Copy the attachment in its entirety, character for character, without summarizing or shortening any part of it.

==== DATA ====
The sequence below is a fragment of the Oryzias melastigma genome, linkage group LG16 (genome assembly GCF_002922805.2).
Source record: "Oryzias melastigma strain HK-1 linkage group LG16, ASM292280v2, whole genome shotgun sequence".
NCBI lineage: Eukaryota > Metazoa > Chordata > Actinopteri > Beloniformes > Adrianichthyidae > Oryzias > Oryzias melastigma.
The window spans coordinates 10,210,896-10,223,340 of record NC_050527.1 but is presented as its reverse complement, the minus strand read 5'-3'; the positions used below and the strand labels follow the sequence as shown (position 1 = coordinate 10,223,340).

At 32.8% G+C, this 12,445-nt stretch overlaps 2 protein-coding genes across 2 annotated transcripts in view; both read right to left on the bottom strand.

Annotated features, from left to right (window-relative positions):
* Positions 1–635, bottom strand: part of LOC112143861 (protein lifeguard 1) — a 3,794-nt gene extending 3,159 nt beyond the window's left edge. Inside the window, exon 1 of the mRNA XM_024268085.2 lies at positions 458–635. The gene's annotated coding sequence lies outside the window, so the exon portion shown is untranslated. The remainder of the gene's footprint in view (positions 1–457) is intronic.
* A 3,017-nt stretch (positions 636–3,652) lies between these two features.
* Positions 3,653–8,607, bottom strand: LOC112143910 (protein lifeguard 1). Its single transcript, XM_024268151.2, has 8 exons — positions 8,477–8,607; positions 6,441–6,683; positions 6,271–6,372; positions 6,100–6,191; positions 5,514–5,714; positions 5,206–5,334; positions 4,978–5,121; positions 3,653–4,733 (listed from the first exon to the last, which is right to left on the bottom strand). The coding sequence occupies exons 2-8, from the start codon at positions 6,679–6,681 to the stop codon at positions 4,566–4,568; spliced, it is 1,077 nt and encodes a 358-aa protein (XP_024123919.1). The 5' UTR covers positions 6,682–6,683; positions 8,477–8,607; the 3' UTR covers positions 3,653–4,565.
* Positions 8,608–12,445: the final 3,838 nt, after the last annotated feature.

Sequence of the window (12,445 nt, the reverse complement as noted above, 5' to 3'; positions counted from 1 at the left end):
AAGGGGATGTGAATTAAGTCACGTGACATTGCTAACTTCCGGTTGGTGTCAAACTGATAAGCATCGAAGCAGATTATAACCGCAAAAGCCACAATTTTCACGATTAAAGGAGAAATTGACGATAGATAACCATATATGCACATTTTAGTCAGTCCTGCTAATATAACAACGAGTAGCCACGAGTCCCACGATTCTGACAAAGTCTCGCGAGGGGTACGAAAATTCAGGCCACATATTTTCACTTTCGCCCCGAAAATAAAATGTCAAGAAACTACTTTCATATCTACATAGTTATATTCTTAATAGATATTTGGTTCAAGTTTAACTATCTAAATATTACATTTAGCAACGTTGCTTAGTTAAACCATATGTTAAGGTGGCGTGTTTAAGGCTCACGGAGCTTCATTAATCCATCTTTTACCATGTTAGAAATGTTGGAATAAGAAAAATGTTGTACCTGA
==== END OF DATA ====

The sequence below is a fragment of the Oryzias melastigma genome, linkage group LG16 (genome assembly GCF_002922805.2).
Source record: "Oryzias melastigma strain HK-1 linkage group LG16, ASM292280v2, whole genome shotgun sequence".
NCBI lineage: Eukaryota > Metazoa > Chordata > Actinopteri > Beloniformes > Adrianichthyidae > Oryzias > Oryzias melastigma.
The window spans coordinates 10,210,896-10,223,340 of record NC_050527.1 but is presented as its reverse complement, the minus strand read 5'-3'; the positions used below and the strand labels follow the sequence as shown (position 1 = coordinate 10,223,340).

At 32.8% G+C, this 12,445-nt stretch overlaps 2 protein-coding genes across 2 annotated transcripts in view; both read right to left on the bottom strand.

Annotated features, from left to right (window-relative positions):
* Positions 1–635, bottom strand: part of LOC112143861 (protein lifeguard 1) — a 3,794-nt gene extending 3,159 nt beyond the window's left edge. Inside the window, exon 1 of the mRNA XM_024268085.2 lies at positions 458–635. The gene's annotated coding sequence lies outside the window, so the exon portion shown is untranslated. The remainder of the gene's footprint in view (positions 1–457) is intronic.
* A 3,017-nt stretch (positions 636–3,652) lies between these two features.
* Positions 3,653–8,607, bottom strand: LOC112143910 (protein lifeguard 1). Its single transcript, XM_024268151.2, has 8 exons — positions 8,477–8,607; positions 6,441–6,683; positions 6,271–6,372; positions 6,100–6,191; positions 5,514–5,714; positions 5,206–5,334; positions 4,978–5,121; positions 3,653–4,733 (listed from the first exon to the last, which is right to left on the bottom strand). The coding sequence occupies exons 2-8, from the start codon at positions 6,679–6,681 to the stop codon at positions 4,566–4,568; spliced, it is 1,077 nt and encodes a 358-aa protein (XP_024123919.1). The 5' UTR covers positions 6,682–6,683; positions 8,477–8,607; the 3' UTR covers positions 3,653–4,565.
* Positions 8,608–12,445: the final 3,838 nt, after the last annotated feature.

Sequence of the window (12,445 nt, the reverse complement as noted above, 5' to 3'; positions counted from 1 at the left end):
AAGGGGATGTGAATTAAGTCACGTGACATTGCTAACTTCCGGTTGGTGTCAAACTGATAAGCATCGAAGCAGATTATAACCGCAAAAGCCACAATTTTCACGATTAAAGGAGAAATTGACGATAGATAACCATATATGCACATTTTAGTCAGTCCTGCTAATATAACAACGAGTAGCCACGAGTCCCACGATTCTGACAAAGTCTCGCGAGGGGTACGAAAATTCAGGCCACATATTTTCACTTTCGCCCCGAAAATAAAATGTCAAGAAACTACTTTCATATCTACATAGTTATATTCTTAATAGATATTTGGTTCAAGTTTAACTATCTAAATATTACATTTAGCAACGTTGCTTAGTTAAACCATATGTTAAGGTGGCGTGTTTAAGGCTCACGGAGCTTCATTAATCCATCTTTTACCATGTTAGAAATGTTGGAATAAGAAAAATGTTGTACCTGA